The German news programme by the SBS (Special Broadcasting Service) radio brought an interesting report today: the people of Canberra are now allowed to fill their private swimming pools, wash their cars in the driveway and admire public fountains. Why this is newsworthy? Canberra has been going through a severe drought in the last few years, but in the last 6 months (apparently while I was here) there was apparently a lot of rain. Enough to lift the water restrictions that Canberra had been on for three (!) years. Google Maps still has some pictures of Canberra that must have been taken during the drought. Right now, Canberra doesn’t look like a desert capital, everything is lush and green.
Here you can find all the posts I wrote for the enjoyment of english-speaking readers.
book review: down under
Bill Bryson’s book „Down under“ is probably one of the best-selling Australian travel diaries of the last years. Bryson writes about his travels in a very entertaining and easy-to-read style. Down under is quite entertaining and full of supposedly well researched peeks into Australian history, geography, foreign relations and politics. However, while „Down under“ might be an entertaining read, Bryson hasn’t done a great job in portraying the places he visited. Even though Bryson seems to have done a lot of research, he hasn’t done a great job in planning his itineraries and researching the destinations.
The Parliamentary Triangle
I went to the Parliamentary Triangle today–a part of Canberra mostly occupied by Parliament House (=Parliament Hill), government offices, embassies and very expensive residential properties. Now that most of the trees have leaves and some are still in bloom, Canberra is getting nicer than it was in those cold rainy november (…umm…July) days. I felt as if I was cycling on a highway that had been built right through a park. Of course, highways wouldn’t have bike lanes.
…just the bare necessities of life…
We don’t have any water. We didn’t have water in the morning, and nobody knows when the water supply will be working again. S***. It made me realize how accustomed we get to having water all the time. I hope it will be repaired soon. When I went to see my research project supervisor at 2pm, the repairmen seemed to be busy cutting down a tree so that they could dig down to the water pipe.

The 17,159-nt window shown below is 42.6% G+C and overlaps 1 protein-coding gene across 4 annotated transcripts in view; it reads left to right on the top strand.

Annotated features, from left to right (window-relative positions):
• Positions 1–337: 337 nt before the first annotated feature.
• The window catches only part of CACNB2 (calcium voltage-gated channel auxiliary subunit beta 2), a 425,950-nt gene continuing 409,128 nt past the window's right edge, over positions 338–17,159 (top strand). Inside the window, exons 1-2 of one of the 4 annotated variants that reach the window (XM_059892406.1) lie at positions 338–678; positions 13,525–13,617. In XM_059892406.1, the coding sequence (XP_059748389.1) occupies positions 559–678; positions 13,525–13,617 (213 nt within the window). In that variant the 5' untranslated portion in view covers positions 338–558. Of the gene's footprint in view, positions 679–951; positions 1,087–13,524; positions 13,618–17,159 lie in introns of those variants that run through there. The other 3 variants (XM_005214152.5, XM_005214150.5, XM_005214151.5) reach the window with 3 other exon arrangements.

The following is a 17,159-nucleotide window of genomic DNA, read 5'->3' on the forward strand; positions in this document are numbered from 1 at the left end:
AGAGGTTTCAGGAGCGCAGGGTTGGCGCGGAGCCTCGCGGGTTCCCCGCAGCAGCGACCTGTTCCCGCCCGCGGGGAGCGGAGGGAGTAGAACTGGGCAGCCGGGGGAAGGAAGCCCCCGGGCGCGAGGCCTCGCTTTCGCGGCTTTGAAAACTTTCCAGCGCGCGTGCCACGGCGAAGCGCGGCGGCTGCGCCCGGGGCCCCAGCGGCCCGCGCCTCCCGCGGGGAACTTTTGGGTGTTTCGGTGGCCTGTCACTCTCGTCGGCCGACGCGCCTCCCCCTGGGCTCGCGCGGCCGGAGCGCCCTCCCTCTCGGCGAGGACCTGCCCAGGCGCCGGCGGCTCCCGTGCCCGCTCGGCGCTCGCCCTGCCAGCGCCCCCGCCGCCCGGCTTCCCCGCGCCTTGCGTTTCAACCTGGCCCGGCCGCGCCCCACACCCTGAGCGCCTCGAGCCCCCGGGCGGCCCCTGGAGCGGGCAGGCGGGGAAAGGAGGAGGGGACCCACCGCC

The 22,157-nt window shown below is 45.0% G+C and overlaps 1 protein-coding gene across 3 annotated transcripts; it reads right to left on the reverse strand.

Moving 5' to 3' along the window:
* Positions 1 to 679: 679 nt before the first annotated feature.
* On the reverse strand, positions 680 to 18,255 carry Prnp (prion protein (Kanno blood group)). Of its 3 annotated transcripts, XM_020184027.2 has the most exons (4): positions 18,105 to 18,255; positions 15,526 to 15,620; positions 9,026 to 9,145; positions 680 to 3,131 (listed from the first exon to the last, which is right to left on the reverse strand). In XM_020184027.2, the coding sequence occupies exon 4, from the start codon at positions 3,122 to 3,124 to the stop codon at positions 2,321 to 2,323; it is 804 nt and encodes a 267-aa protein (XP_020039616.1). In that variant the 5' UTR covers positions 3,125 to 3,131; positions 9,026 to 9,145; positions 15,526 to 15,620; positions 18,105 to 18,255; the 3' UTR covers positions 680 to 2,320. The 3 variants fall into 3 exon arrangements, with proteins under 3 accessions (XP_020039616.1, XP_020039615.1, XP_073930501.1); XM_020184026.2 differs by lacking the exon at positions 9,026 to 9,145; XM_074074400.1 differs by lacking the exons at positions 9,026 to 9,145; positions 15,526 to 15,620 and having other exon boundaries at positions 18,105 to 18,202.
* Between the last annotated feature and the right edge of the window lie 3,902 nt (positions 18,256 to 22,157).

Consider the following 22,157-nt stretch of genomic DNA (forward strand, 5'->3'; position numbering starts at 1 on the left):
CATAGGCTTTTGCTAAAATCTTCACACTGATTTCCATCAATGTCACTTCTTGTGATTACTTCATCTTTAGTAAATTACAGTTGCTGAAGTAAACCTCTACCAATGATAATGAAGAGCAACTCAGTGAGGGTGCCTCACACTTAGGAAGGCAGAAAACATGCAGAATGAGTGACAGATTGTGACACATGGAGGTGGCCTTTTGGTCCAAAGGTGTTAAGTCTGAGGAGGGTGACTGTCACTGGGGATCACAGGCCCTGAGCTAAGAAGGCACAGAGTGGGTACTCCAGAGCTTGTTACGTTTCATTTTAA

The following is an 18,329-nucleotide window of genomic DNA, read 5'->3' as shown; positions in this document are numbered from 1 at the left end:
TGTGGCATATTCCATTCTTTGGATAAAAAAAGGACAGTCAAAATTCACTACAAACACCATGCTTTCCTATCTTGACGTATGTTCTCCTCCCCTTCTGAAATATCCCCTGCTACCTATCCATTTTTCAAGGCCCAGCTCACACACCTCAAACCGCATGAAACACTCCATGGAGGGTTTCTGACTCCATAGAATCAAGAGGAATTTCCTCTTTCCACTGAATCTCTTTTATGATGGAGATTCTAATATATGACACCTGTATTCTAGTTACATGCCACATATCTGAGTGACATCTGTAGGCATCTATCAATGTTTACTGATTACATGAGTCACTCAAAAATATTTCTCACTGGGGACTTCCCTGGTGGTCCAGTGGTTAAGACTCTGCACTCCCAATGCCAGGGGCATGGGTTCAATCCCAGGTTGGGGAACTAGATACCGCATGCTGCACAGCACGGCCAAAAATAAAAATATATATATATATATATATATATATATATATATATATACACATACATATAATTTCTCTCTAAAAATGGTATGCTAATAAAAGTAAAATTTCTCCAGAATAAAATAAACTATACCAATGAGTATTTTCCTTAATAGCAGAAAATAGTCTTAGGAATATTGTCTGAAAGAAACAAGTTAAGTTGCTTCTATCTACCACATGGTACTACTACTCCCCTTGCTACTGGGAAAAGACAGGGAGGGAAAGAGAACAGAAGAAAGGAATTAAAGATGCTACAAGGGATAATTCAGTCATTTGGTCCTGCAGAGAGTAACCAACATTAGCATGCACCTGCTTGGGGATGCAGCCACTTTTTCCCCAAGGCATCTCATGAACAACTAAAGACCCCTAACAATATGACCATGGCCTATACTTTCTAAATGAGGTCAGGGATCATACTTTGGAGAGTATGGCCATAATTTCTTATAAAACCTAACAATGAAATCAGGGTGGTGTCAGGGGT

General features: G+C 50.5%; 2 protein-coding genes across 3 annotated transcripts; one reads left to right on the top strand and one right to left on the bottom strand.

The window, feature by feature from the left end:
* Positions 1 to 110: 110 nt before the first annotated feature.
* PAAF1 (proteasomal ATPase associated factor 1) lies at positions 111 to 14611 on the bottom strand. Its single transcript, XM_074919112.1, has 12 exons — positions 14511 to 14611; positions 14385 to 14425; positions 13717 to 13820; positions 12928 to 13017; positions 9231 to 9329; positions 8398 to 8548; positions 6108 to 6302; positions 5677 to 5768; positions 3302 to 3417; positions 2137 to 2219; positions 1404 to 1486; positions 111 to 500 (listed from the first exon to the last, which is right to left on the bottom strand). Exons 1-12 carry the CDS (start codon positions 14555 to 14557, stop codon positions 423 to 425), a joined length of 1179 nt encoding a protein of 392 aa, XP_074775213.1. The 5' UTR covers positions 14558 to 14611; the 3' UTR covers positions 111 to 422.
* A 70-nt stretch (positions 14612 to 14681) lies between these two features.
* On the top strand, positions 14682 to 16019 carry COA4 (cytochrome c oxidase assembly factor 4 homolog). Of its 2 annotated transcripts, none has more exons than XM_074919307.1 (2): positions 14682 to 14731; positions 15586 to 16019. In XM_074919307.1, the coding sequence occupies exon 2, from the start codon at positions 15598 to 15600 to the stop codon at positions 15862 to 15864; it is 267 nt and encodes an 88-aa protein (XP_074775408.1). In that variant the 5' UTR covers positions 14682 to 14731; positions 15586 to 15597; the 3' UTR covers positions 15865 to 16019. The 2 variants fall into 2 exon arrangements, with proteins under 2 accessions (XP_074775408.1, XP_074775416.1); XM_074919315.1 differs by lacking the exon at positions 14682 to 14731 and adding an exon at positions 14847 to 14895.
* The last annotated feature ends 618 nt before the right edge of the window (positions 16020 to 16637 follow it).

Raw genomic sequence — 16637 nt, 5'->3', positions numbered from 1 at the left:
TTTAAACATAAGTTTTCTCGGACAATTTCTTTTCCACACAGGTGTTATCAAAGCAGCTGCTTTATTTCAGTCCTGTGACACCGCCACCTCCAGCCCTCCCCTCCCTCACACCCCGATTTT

Newspapers&TV in Oz
I bought a newspaper last weekend. I normally don’t buy newspapers here, because B&G has a subscription for the Australian, the Canberra Times and the Sydney Morning Herald and these papers are usually lying around on the tables in the kitchen. However, I felt I needed to spend the $2.20 (1,43 Euro) on the weekend edition of the Sydney Morning Herald. The price may seem a bit steep, but in fact the paper had 402 pages altogether and weighed a couple of 100g. Of course, the carreer and cars sections were quite large. But still-one could really spend more than a weekend reading it. The downside is that most Aussie papers are surprisingly light when it comes to international news. The Sydney Morning Herald had a special on the dire consequences of global warming, but as Oz is the nation emitting the largest amount of carbon dioxide per capita, and also very affected by droughts, I won’t really classify this as international news. They also don’t really follow the convention of having politics on the first couple of pages, followed by national and international news. Instead, everything is pretty much mixed up. We do not get any Austrian newspapers or magazines here, which is not really surprising. There are a couple of British papers around, like the „Guardian weekly“. I found a copy of „Die Welt“ in a newsagent in Cairns and would have bought it (even though it was rather expensive), but I was turned away by the fact that it was almost two weeks old. They were also selling the previous day’s edition of the Sydney Morning Herald and the Melbourne Age. Surprising at first, but consider that these papers needed to be transported a few thousand kilometers. The TV and radio is a bit more international. Radio news are often supplied by the BBC and sometimes by Deutsche Welle (in English). A government-owned station, SBS, broadcasts news in a couple of foreign languages (notably including German, Mandarin and Portuguese). I could even watch „Inspector Rex“ if I was desperate.